Just over a week ago Joe Hockey told everyone to embark on a Christmas shopping binge. The treasurer said there was no need to worry about the federal budget.
While the mid-year budget review due in December will “illustrate graphically” the fiscal problems the coalition government inherited from Labor, Hockey said the May budget would offer the solution.
Retailers will certainly be hoping shoppers heed the treasurer’s advice, after another difficult year for the sector when consumers focussed more on saving rather than spending.
Consumer confidence figures released this week suggested Australians were feeling more optimistic and might be more inclined to open their purse strings.
Analysis by Roy Morgan Research for the Australian Retailers Association forecasts $42.1 billion is likely to go through the tills during the Christmas shopping season, which traditionally starts mid-November.
This would represent a 3.3 per cent sales rise on the same period in 2012.
However, other data – showing wages growth at its slowest pace in over 13 years – suggests consumers will remain picky and search for value for money.
The consumer confidence survey from Westpac and the Melbourne Institute additionally asked respondents about the Christmans spending plans.
While over half said they would spend the same as last year, just over 35 per cent intended to spend less. Only 14 per cent expected to spend more.
Westpac economist Matthew Hassan said ongoing fears about job security could more than offset a generally more upbeat consumer mood.
Still, the political language of the first sitting week of the new parliament this week would also be unlikely to encourage Christmas shoppers.
Threats of a US-style government shut-down, if the coalition can’t get its legislation through to lift the national debt ceiling by $200 billion to $500 billion, hardly delivers festive cheer.
Hockey even warned the government could be forced to stop welfare payments and close Medicare if the current $300 billion debt ceiling is breached next month.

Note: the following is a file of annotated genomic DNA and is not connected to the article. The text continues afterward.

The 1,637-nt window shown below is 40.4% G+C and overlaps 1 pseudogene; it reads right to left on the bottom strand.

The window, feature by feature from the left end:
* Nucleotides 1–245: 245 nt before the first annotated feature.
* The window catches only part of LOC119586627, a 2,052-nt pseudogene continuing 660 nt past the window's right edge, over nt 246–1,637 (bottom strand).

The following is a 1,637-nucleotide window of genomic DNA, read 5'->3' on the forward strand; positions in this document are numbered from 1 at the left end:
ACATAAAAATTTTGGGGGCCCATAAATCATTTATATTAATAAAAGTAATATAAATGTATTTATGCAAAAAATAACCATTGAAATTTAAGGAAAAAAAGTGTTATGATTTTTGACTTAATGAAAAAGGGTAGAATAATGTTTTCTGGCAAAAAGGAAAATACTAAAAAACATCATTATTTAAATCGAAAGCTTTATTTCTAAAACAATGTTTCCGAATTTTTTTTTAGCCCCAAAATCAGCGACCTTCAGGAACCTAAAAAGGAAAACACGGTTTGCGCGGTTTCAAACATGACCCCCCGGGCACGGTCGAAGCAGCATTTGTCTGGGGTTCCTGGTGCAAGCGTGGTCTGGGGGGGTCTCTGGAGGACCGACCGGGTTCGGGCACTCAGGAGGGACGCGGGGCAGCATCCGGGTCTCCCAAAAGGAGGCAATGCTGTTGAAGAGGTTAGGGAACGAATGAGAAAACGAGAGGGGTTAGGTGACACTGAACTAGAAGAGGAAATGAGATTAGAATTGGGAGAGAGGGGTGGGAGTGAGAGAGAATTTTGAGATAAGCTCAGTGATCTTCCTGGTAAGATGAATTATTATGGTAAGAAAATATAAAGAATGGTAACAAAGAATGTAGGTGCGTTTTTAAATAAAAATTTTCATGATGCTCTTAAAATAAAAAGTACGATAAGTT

The legislation easily passed the lower house where the government has a comfortable majority.
But Labor and the Australian Greens used their numbers in the Senate to amend the bill to a $400 billion cap, arguing the government hadn’t given sufficient justification for such a big increase.
They want Hockey to immediately release the mid-year budget review.
But Hockey is standing firm.
He rejected the amendment and will hold off on releasing the mid-year economic and fiscal outlook – which updates economic, fiscal and debt forecasts – until mid-December.
He wants to see the September quarter economic growth numbers, due in early December, first.
Hockey also argues the former Labor government’s own figures show a $400 billion ceiling isn’t enough.
An economic statement released by former Labor treasurer Chris Bowen before the September 7 election pointed to a peak in commonwealth debt at $370 billion in 2015/16.
Additional advice from the Australian Office of Financial Management (AOFM) said it would be prudent to have a buffer of $40-$60 billion above the forecast debt peak.
A further vote in the Senate on the $500 billion bill is now in limbo until the upper house sits again on December 2 – just 10 days before the current limit is hit.
There was some $285 billion worth of commonwealth government bonds outstanding as at Friday morning.
The AOFM carries out about $800 million worth of bond tenders twice a week and a $9.3 billion government bond expiring in mid-December will have to be paid-out.
So there is some urgency to deal with the ceiling issue.
TD Securities head of Asia Pacific research Annette Beacher is surprised that it has come to this, given that previous incremental ceiling increases – from $75 billion to $300 billion under Labor – passed without fuss.
RBC Capital Market head of strategy Su-Lin Ong believes there’s still a chance the Greens can be persuaded by the government to support the higher $500 billion ceiling.
“They have highlighted Treasury secretary Martin Parkinson’s appearance before Senate estimates next week as key in their assessment of what is an appropriate level for the debt ceiling,” she said.
Whatever happens, it’s a drop in the ocean compared to the debt problems in the US and other parts of the world.
International Monetary Fund data released last month showed that in 2014 gross debt in Australia was heading to 29.1 per cent of gross domestic product – well below a global average of 109.2 per cent.
In the euro area it will be 96.1 per cent, the United States 107.3 per cent and in Japan a staggering 242.3 per cent.
So it’s not the end of the world – as the local political rhetoric would have it – but it is an unnecessary row to be having in a less than certain economic environment.